ridicule; mockery: The inept performance elicited derision from the audience.
an object of ridicule.

1350–1400; Middle English derisioun < Old French derision < Late Latin dērīsiōn- (stem of dērīsiō), equivalent to Latin dērīs(us) mocked (past participle of dērīdēre; see deride) + -iōn- -ion

derisible [dih-riz-uh-buhl] , adjective
nonderisible, adjective
underisible, adjective Unabridged
Based on the Random House Dictionary, © Random House, Inc. 2014.
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World English Dictionary
derision (dɪˈrɪʒən)
1.  the act of deriding; mockery; scorn
2.  an object of mockery or scorn
[C15: from Late Latin dērīsiō, from Latin dērīsus; see deride]

Collins English Dictionary - Complete & Unabridged 10th Edition
2009 © William Collins Sons & Co. Ltd. 1979, 1986 © HarperCollins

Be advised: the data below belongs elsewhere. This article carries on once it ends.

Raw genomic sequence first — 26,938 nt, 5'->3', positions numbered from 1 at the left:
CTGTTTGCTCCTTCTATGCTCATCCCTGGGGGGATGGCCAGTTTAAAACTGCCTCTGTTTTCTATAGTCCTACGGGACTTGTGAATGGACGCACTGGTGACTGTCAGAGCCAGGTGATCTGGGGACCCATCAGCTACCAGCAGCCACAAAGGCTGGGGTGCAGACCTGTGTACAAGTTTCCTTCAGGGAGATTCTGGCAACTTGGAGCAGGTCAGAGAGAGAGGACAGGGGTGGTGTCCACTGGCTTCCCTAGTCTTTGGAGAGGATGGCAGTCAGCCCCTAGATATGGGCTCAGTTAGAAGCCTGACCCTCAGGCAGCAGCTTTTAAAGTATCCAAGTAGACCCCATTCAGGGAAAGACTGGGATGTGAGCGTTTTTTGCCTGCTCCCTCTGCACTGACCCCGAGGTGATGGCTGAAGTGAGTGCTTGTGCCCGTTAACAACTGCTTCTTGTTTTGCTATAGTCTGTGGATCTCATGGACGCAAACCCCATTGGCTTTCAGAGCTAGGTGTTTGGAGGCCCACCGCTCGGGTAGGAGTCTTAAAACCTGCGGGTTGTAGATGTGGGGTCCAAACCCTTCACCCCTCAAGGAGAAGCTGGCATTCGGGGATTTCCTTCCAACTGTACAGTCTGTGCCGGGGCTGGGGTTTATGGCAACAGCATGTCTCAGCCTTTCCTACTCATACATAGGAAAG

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Word Origin & History

c.1400, from O.Fr. derision (13c.), from L. derisionem, noun of action from deridere "ridicule," from de- "down" + ridere "to laugh."
Online Etymology Dictionary, © 2010 Douglas Harper
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Example sentences
Regardless of where one falls on the topic, derision certainly doesn't advance
  one's argument .
The comment met with immediate derision across the internet.
In the eyes of the world this prisoner was without power and the object of
  malice and derision.
He deserves understanding and kindness, not judgment and derision.
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